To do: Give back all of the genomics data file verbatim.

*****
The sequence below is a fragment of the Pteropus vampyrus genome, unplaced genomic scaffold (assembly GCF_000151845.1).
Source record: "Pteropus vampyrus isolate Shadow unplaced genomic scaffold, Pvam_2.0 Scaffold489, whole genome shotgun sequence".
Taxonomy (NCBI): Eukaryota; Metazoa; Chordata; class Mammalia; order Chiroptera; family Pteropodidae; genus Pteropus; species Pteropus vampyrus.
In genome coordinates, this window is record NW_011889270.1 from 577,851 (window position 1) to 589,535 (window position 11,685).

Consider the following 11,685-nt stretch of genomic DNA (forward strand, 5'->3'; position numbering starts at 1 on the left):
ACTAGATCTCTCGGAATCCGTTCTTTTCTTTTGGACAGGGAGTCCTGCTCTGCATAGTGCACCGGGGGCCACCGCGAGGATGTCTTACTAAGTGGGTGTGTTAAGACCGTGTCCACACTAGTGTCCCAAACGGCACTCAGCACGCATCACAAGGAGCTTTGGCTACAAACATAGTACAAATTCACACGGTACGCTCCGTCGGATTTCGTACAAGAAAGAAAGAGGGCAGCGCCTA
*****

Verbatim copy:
The sequence below is a fragment of the Pteropus vampyrus genome, unplaced genomic scaffold (assembly GCF_000151845.1).
Source record: "Pteropus vampyrus isolate Shadow unplaced genomic scaffold, Pvam_2.0 Scaffold489, whole genome shotgun sequence".
Taxonomy (NCBI): Eukaryota; Metazoa; Chordata; class Mammalia; order Chiroptera; family Pteropodidae; genus Pteropus; species Pteropus vampyrus.
In genome coordinates, this window is record NW_011889270.1 from 577,851 (window position 1) to 589,535 (window position 11,685).

Consider the following 11,685-nt stretch of genomic DNA (forward strand, 5'->3'; position numbering starts at 1 on the left):
ACTAGATCTCTCGGAATCCGTTCTTTTCTTTTGGACAGGGAGTCCTGCTCTGCATAGTGCACCGGGGGCCACCGCGAGGATGTCTTACTAAGTGGGTGTGTTAAGACCGTGTCCACACTAGTGTCCCAAACGGCACTCAGCACGCATCACAAGGAGCTTTGGCTACAAACATAGTACAAATTCACACGGTACGCTCCGTCGGATTTCGTACAAGAAAGAAAGAGGGCAGCGCCTA